In their study of anxiety and mathematics, Tobias and Weissbrod described maths anxiety as 'the panic, helplessness, paralysis, and mental disorganisation that arises among some people when they are required to solve a mathematical problem.'
This feeling of 'helplessness' isn't necessarily down to ability. Research has shown that over 77% of children with high maths anxiety are normal to high achievers on curriculum maths tests.
To understand how maths anxiety affects the brain, research using brain scanners found that it eats away at working memory (which is important for solving maths problems) by worrying about the maths rather than doing it.
What causes maths anxiety?
There are many reasons why students may experience maths anxiety. Here are some of the most common causes:
- “Not getting it” - hearing the words, seeing the numbers and symbols, and not following the explanation
- Feeling like everyone else gets it
- Not wanting to show that they don’t understand for fear of embarrassment or ridicule
- Not having a way to try to work it out by themselves
- Trying to work it out themselves and not succeeding
- Having no one to ask or discuss it with
- Missing lessons due to absence, a music lesson, or (more recently) a pandemic
How maths anxiety affects students
Because maths builds on itself things can soon start to feel like they are out of control. Different students react to this in different ways - some will act out, others will quietly give up, and some will plod along picking up what they can where they can.
Add to this the new exam sat from 2017 which is based on a wider more detailed syllabus and is much harder - so much so that the average grade boundary for Higher level 5 is 29.25%. In other words, a higher student who gains a good pass will be unable to do 70% of the paper.
This naturally gives students a feeling of incompetence when they score these sorts of percentages (or lower) in practice papers.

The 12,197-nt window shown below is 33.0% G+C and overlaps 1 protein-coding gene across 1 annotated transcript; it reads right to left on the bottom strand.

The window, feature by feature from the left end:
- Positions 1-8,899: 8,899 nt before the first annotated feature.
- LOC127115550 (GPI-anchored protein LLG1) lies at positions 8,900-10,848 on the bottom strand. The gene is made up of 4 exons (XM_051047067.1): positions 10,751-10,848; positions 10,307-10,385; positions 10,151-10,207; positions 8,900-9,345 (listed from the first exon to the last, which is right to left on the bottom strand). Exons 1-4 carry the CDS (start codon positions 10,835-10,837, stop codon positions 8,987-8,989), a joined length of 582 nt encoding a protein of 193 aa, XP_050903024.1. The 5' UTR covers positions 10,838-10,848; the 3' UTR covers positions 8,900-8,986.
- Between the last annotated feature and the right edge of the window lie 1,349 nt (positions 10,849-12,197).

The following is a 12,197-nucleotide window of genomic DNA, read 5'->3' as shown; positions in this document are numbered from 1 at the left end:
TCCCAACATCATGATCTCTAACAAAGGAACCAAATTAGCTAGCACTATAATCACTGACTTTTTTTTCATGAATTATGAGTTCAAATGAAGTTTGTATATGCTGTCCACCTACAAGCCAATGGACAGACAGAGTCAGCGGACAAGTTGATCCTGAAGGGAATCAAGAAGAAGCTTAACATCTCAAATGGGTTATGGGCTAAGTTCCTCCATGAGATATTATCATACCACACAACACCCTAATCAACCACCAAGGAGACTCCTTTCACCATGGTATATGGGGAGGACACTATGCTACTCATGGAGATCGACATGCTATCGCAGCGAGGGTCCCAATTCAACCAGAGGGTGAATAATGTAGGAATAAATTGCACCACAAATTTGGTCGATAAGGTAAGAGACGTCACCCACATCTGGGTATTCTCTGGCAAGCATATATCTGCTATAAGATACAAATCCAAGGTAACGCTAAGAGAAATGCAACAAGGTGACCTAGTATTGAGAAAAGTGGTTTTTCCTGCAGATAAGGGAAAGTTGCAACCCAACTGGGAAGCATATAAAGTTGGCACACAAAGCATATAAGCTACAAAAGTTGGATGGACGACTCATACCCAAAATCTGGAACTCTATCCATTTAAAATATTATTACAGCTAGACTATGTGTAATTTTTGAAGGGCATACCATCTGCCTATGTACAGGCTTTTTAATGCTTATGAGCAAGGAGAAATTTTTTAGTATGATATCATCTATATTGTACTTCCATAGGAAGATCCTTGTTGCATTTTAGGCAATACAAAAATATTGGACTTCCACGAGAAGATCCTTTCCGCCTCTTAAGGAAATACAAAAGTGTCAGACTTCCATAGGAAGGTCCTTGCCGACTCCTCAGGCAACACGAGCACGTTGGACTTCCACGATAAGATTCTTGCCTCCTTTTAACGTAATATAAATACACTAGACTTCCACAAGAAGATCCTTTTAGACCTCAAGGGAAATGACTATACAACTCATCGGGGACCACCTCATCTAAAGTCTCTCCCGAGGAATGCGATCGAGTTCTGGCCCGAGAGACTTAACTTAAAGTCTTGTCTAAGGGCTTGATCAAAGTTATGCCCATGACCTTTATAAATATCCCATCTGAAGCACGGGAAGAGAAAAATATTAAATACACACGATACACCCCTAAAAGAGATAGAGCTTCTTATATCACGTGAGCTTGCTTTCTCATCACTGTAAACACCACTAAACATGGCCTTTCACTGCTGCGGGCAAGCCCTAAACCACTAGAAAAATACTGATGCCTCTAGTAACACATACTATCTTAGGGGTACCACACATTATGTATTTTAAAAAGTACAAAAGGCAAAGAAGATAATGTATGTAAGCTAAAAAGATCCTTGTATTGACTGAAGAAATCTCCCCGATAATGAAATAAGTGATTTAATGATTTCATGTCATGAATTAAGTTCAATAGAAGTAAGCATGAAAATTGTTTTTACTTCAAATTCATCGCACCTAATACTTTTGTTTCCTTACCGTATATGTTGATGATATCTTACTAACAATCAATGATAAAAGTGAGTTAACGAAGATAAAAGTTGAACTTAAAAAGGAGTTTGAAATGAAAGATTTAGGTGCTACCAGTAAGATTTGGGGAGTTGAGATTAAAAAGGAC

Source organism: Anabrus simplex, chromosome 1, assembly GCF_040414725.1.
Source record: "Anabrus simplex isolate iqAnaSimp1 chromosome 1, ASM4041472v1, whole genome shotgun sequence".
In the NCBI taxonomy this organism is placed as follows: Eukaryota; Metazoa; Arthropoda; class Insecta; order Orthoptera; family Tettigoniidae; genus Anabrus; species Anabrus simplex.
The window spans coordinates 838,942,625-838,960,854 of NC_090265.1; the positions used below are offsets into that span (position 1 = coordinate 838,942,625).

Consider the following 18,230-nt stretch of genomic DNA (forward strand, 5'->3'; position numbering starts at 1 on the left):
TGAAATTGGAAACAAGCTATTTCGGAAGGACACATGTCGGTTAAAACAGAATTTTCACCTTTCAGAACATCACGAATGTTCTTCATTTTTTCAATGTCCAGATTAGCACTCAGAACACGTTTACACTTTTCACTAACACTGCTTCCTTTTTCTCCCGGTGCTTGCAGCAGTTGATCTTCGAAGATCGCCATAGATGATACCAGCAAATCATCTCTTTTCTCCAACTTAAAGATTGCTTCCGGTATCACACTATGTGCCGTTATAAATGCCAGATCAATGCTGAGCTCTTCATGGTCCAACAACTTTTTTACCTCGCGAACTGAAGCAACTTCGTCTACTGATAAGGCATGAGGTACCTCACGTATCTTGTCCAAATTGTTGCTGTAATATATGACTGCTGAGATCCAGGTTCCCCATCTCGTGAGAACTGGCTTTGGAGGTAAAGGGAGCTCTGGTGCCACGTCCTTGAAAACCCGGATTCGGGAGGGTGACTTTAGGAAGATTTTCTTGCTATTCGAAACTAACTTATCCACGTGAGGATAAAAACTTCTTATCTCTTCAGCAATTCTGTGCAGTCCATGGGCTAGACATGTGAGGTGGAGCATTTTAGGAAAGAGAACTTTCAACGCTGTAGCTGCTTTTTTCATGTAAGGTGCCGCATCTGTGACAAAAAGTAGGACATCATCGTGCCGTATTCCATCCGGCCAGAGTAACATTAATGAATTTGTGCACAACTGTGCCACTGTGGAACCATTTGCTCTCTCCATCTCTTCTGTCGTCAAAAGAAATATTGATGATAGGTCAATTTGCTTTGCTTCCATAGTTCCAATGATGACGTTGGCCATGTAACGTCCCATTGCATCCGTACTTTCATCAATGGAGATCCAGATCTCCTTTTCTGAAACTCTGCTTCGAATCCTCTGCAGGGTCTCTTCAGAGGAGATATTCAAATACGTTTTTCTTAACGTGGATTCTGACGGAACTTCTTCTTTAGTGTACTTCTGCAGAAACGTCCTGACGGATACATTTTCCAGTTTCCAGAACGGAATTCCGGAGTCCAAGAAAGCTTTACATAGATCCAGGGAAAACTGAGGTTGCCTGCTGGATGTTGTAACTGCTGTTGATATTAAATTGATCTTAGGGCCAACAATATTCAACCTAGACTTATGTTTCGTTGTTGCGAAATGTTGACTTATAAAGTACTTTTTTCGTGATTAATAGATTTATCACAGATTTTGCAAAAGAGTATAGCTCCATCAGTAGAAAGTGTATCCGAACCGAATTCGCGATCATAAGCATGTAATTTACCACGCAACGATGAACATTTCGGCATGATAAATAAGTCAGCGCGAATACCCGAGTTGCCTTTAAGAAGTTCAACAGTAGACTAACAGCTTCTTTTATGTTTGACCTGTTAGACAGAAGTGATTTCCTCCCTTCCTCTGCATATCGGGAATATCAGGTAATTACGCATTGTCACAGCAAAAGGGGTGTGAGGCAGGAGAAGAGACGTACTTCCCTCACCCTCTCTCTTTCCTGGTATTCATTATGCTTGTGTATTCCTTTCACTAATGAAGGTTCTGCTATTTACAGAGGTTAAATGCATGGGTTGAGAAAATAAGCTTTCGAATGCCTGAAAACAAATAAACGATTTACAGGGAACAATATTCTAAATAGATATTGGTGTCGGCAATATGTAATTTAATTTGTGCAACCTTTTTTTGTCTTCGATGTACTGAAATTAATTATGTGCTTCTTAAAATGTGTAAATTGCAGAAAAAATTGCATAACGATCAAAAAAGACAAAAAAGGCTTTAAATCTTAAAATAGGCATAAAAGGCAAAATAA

How maths anxiety affects parents
Many parents will often say a variation of, “I was no good at maths” or “I never got maths at school” and so want to help their son or daughter to avoid a similar fate.
When we see our children having a similar experience to our own, it can be scary - particularly as maths and english qualifications are essential to further education and in the world of work. That's why it's natural to want to do everything possible to help.
How to help your child with maths anxiety
Anxiety is an emotion, so it's important to maintain a calm non-judgemental dialogue with your child, and keep your own emotions of frustration or fear or disappointment to yourself.
It's okay to acknowledge the weaknesses of the system that your child is working with (such as the low grade boundaries described above). Discuss accepting it for what it is and working it to their best advantage. Take one day at a time and talk about other subjects they enjoy and are good at.
Think of maths as necessary for now but not long term. Let your child know that when they're feeling better and feel like finding a way forward, you can discuss how to deal with this. The key thing is to let them know that they’re not alone, acknowledge their thoughts and feelings, and give them space.
Help your child go from 'how do I do this' to 'I can do this' with our Smarter Revision cards